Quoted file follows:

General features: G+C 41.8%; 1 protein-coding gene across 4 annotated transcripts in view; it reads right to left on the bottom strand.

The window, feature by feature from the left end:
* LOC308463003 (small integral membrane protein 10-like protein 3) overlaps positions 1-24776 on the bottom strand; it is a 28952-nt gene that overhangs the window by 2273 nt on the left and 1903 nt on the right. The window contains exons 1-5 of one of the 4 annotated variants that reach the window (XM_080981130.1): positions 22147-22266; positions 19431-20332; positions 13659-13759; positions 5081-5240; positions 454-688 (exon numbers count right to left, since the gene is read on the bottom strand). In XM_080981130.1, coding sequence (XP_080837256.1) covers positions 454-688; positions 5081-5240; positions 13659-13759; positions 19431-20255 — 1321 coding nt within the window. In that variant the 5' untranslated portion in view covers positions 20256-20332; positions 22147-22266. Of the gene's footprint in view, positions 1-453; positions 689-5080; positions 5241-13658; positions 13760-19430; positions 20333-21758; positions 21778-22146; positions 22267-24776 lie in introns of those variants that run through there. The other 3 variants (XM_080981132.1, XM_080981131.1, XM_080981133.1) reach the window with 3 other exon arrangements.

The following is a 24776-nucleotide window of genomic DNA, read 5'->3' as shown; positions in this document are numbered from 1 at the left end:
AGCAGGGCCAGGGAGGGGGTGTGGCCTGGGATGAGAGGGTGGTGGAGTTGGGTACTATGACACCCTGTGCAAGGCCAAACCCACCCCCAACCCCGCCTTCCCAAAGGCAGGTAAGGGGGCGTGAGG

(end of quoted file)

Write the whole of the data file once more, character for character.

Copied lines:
General features: G+C 41.8%; 1 protein-coding gene across 4 annotated transcripts in view; it reads right to left on the bottom strand.

The window, feature by feature from the left end:
* LOC308463003 (small integral membrane protein 10-like protein 3) overlaps positions 1-24776 on the bottom strand; it is a 28952-nt gene that overhangs the window by 2273 nt on the left and 1903 nt on the right. The window contains exons 1-5 of one of the 4 annotated variants that reach the window (XM_080981130.1): positions 22147-22266; positions 19431-20332; positions 13659-13759; positions 5081-5240; positions 454-688 (exon numbers count right to left, since the gene is read on the bottom strand). In XM_080981130.1, coding sequence (XP_080837256.1) covers positions 454-688; positions 5081-5240; positions 13659-13759; positions 19431-20255 — 1321 coding nt within the window. In that variant the 5' untranslated portion in view covers positions 20256-20332; positions 22147-22266. Of the gene's footprint in view, positions 1-453; positions 689-5080; positions 5241-13658; positions 13760-19430; positions 20333-21758; positions 21778-22146; positions 22267-24776 lie in introns of those variants that run through there. The other 3 variants (XM_080981132.1, XM_080981131.1, XM_080981133.1) reach the window with 3 other exon arrangements.

The following is a 24776-nucleotide window of genomic DNA, read 5'->3' as shown; positions in this document are numbered from 1 at the left end:
AGCAGGGCCAGGGAGGGGGTGTGGCCTGGGATGAGAGGGTGGTGGAGTTGGGTACTATGACACCCTGTGCAAGGCCAAACCCACCCCCAACCCCGCCTTCCCAAAGGCAGGTAAGGGGGCGTGAGG